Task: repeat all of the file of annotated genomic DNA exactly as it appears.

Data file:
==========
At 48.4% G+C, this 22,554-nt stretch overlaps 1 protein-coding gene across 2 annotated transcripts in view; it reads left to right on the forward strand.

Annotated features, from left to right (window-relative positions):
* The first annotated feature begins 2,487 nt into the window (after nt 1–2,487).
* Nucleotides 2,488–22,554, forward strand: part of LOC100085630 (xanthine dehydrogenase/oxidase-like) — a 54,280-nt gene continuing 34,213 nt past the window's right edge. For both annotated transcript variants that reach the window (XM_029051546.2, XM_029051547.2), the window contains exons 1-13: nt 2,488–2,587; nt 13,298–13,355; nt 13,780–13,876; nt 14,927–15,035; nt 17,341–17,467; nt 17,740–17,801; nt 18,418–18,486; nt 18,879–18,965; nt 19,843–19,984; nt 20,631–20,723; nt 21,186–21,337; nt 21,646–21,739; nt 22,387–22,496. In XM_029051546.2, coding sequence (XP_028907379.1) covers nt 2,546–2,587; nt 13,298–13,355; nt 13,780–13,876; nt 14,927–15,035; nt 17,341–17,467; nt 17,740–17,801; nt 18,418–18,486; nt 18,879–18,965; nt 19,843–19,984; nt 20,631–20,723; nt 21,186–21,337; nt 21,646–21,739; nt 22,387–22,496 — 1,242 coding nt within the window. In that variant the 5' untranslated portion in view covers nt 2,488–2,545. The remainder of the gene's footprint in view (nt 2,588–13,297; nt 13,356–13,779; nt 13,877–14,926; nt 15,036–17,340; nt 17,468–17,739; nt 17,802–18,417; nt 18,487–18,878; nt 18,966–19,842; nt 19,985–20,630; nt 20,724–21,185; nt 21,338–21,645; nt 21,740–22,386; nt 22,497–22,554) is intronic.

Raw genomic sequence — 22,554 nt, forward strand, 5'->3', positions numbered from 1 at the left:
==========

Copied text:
At 48.4% G+C, this 22,554-nt stretch overlaps 1 protein-coding gene across 2 annotated transcripts in view; it reads left to right on the forward strand.

Annotated features, from left to right (window-relative positions):
* The first annotated feature begins 2,487 nt into the window (after nt 1–2,487).
* Nucleotides 2,488–22,554, forward strand: part of LOC100085630 (xanthine dehydrogenase/oxidase-like) — a 54,280-nt gene continuing 34,213 nt past the window's right edge. For both annotated transcript variants that reach the window (XM_029051546.2, XM_029051547.2), the window contains exons 1-13: nt 2,488–2,587; nt 13,298–13,355; nt 13,780–13,876; nt 14,927–15,035; nt 17,341–17,467; nt 17,740–17,801; nt 18,418–18,486; nt 18,879–18,965; nt 19,843–19,984; nt 20,631–20,723; nt 21,186–21,337; nt 21,646–21,739; nt 22,387–22,496. In XM_029051546.2, coding sequence (XP_028907379.1) covers nt 2,546–2,587; nt 13,298–13,355; nt 13,780–13,876; nt 14,927–15,035; nt 17,341–17,467; nt 17,740–17,801; nt 18,418–18,486; nt 18,879–18,965; nt 19,843–19,984; nt 20,631–20,723; nt 21,186–21,337; nt 21,646–21,739; nt 22,387–22,496 — 1,242 coding nt within the window. In that variant the 5' untranslated portion in view covers nt 2,488–2,545. The remainder of the gene's footprint in view (nt 2,588–13,297; nt 13,356–13,779; nt 13,877–14,926; nt 15,036–17,340; nt 17,468–17,739; nt 17,802–18,417; nt 18,487–18,878; nt 18,966–19,842; nt 19,985–20,630; nt 20,724–21,185; nt 21,338–21,645; nt 21,740–22,386; nt 22,497–22,554) is intronic.

Raw genomic sequence — 22,554 nt, forward strand, 5'->3', positions numbered from 1 at the left: